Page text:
If we only had the records preserved by the Mormons, we would have a much different picture of the Church's history than we have today. For example, when the Mormons slaughtered 120 settlers in the Mountain Meadows Massacre in 1857, the official LDS position was that the Paiute Indians were responsible. If not for independent investigations establishing Mormon responsibility, the church would have continued to deny it. If we only had Mormon sources, we would believe that the LDS had abandoned polygamy completely in 1890 when in fact its leaders continued to take multiple wives for many years thereafter. Since the earliest records of Christianity are the ones that the Catholic Church chose to preserve, we cannot take much comfort from the fact that we lack records of people who challenged orthodox beliefs.

Wednesday, November 17, 2010

How Stories Grow

In Galatians 1:15-19, Paul describes what he did after his conversion:
But when God, who had set me apart even from my mother's womb and called me through His grace, was pleased to reveal His Son in me so that I might preach Him among the Gentiles, I did not immediately consult with flesh and blood, nor did I go up to Jerusalem to those who were apostles before me; but I went away to Arabia, and returned once more to Damascus. Then three years later I went up to Jerusalem to become acquainted with Cephas, and stayed with him fifteen days. But I did not see any other of the apostles except James, the Lord's brother.

Paul doesn't say what he and Cephas talked about, but many Christian apologists think that Cephas gave Paul the creed that is found in 1 Corinthians 15:3-8.
For I delivered to you as of first importance what I also received, that Christ died for our sins according to the Scriptures, and that He was buried, and that He was raised on the third day according to the Scriptures, and that He appeared to Cephas, then to the twelve. After that He appeared to more than five hundred brethren at one time, most of whom remain until now, but some have fallen asleep; then He appeared to James, then to all the apostles; and last of all, as to one untimely born, He appeared to me also.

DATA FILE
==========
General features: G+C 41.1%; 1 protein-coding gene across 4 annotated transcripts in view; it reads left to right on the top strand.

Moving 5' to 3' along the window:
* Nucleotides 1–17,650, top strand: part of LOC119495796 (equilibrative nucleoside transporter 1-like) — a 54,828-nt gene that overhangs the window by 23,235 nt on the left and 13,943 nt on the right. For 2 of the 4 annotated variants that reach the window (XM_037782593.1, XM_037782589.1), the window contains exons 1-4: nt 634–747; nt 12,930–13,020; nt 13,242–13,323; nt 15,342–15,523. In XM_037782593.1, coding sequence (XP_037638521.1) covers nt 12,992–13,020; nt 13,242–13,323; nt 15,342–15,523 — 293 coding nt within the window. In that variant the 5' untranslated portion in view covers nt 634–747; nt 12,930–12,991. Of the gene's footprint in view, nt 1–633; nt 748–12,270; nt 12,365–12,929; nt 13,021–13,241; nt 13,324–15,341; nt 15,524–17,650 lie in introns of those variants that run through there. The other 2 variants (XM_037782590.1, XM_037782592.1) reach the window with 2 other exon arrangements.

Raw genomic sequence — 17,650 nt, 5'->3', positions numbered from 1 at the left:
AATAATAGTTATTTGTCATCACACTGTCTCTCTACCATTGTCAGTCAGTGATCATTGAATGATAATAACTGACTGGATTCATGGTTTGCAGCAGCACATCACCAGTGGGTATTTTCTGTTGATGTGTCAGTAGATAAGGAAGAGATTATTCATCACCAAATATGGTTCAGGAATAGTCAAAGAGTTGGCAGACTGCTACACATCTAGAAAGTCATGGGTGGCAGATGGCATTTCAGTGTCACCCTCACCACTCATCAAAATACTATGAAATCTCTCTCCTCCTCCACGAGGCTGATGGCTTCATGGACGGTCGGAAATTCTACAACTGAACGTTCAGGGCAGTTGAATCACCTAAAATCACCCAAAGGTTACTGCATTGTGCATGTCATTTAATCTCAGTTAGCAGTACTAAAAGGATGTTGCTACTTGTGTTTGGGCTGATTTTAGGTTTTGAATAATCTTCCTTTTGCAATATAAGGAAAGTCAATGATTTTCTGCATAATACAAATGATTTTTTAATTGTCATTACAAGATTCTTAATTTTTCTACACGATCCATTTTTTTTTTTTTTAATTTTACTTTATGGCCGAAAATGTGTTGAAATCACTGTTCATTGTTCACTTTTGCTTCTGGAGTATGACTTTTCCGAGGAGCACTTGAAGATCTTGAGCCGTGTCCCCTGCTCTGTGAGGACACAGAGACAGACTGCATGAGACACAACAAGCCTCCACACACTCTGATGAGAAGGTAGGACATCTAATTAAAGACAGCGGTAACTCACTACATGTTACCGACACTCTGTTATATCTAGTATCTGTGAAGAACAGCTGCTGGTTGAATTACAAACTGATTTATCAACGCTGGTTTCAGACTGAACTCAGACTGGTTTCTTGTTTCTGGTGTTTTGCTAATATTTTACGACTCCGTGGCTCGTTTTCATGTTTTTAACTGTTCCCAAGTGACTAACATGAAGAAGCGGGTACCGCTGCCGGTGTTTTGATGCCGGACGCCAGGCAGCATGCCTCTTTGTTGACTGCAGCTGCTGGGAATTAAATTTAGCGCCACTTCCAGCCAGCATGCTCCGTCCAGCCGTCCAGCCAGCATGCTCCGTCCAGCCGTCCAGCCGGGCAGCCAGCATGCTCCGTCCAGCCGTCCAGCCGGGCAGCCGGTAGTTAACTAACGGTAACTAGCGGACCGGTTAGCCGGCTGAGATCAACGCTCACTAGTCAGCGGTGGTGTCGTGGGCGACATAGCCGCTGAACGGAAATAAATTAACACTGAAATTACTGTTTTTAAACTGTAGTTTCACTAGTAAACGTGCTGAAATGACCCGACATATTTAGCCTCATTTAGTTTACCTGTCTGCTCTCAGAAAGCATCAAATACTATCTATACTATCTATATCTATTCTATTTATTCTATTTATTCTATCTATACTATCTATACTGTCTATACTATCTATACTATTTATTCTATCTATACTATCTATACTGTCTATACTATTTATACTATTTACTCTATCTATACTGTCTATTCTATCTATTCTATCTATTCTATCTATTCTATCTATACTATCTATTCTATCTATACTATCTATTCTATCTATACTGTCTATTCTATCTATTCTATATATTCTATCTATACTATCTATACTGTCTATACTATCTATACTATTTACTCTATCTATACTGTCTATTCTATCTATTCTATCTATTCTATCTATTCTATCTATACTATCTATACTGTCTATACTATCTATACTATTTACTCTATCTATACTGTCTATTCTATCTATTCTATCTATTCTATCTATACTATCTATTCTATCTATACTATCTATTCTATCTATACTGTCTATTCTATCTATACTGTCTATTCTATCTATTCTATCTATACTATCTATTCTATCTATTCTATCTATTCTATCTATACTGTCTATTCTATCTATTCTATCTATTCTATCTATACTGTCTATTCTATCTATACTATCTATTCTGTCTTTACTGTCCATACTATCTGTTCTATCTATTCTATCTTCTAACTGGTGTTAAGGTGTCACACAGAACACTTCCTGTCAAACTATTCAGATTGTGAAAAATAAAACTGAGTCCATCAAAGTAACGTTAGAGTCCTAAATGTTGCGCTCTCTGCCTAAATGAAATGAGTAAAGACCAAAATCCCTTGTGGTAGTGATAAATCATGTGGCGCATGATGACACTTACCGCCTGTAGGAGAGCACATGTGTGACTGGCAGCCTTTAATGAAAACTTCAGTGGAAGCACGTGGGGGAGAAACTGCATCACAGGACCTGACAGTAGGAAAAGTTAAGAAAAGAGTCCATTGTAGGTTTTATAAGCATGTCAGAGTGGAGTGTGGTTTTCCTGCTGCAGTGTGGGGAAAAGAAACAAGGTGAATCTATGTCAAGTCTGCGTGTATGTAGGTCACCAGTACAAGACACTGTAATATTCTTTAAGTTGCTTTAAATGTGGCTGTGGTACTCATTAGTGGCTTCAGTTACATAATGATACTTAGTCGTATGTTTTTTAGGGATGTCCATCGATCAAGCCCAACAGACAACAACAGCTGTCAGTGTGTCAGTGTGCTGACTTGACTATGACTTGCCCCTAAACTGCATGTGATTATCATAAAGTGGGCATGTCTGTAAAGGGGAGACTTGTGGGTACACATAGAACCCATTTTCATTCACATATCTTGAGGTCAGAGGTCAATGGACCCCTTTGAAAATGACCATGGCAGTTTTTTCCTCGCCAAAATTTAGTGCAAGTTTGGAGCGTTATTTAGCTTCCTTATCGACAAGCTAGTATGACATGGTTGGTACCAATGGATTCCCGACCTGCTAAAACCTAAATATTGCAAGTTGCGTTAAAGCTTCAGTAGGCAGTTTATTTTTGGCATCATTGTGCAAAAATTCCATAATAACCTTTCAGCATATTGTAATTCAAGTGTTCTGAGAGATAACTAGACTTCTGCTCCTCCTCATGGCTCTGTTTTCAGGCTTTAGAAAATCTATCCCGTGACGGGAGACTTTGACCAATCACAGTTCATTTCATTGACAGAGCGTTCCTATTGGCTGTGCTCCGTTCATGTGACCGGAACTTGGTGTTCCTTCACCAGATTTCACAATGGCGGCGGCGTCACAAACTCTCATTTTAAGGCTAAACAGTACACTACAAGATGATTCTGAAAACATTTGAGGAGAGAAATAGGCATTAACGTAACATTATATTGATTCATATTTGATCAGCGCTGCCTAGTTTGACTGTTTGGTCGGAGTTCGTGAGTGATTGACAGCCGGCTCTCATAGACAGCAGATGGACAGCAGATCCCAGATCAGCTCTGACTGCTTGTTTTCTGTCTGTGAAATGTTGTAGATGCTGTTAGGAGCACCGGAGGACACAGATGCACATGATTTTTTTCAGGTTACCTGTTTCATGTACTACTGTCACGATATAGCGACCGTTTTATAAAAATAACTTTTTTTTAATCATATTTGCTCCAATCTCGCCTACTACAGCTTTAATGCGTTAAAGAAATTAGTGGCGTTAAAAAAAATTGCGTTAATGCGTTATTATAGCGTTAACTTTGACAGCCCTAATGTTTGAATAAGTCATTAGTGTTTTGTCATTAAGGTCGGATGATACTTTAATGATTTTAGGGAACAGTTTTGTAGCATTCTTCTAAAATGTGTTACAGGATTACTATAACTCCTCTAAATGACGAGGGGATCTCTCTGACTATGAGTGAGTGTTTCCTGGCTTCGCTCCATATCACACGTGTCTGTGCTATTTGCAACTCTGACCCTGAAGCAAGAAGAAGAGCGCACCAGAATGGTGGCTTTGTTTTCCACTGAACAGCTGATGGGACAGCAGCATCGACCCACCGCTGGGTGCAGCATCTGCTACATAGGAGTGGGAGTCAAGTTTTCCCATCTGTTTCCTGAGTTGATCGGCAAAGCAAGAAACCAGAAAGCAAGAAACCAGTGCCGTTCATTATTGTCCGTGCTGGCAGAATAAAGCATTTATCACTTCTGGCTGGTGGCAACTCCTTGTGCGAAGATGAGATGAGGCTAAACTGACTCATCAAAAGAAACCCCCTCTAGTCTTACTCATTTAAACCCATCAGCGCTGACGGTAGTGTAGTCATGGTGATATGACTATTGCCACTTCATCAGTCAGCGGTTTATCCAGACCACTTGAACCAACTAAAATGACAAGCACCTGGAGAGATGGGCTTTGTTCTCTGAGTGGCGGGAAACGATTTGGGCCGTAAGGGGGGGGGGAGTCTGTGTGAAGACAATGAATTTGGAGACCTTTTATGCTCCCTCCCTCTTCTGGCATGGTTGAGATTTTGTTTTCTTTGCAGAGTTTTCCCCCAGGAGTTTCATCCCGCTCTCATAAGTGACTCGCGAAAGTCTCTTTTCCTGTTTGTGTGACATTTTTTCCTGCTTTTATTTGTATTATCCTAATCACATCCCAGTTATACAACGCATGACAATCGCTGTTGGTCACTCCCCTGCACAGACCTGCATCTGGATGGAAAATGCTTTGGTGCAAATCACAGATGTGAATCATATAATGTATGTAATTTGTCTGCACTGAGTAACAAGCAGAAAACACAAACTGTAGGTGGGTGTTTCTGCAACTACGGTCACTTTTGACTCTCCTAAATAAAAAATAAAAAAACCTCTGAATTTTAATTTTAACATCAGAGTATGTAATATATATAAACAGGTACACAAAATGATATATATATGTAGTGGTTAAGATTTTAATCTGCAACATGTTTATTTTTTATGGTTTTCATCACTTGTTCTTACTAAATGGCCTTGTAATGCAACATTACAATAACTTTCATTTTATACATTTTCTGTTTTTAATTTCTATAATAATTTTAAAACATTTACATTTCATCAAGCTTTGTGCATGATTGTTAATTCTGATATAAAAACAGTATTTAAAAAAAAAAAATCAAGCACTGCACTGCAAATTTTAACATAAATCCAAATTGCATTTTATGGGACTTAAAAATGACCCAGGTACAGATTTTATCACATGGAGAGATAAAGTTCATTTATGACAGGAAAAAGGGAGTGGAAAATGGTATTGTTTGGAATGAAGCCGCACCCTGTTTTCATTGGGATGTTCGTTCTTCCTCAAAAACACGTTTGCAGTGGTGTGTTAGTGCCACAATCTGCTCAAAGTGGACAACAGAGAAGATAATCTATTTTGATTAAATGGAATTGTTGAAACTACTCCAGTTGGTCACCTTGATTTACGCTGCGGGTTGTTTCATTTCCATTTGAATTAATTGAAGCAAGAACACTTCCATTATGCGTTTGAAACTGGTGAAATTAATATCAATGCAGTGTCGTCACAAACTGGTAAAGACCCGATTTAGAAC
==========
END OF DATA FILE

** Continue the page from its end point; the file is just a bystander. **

I do not personally find this argument persuasive.  When Paul says that he delivered what he received, I think he is talking about the message of salvation that he received by revelation from God, not a particular creedal formulation of that message that he received from Cephas.  I think this is consistent with the way Paul uses the word "received" in other places.  I think that Paul would have known the elements of the creed before he went to Jerusalem since he had already been preaching for three years, but I don't think we have any evidence of when or where those elements were put into the particular creed found in 1 Corinthians 15.

Many people do not share my reservations about the apologists arguments.  I frequently come across people who assert that Paul got the creed when he visited Jerusalem as if it was an incontrovertible fact.  When I point out the fact that Paul never says this, they will cite apologists like William Lane Craig or Gary Habermas or they will simply assert that it is the consensus position of biblical scholars.   I think that mostly they accept it because it "makes sense" that Paul learned the creed on his first visit to Jerusalem.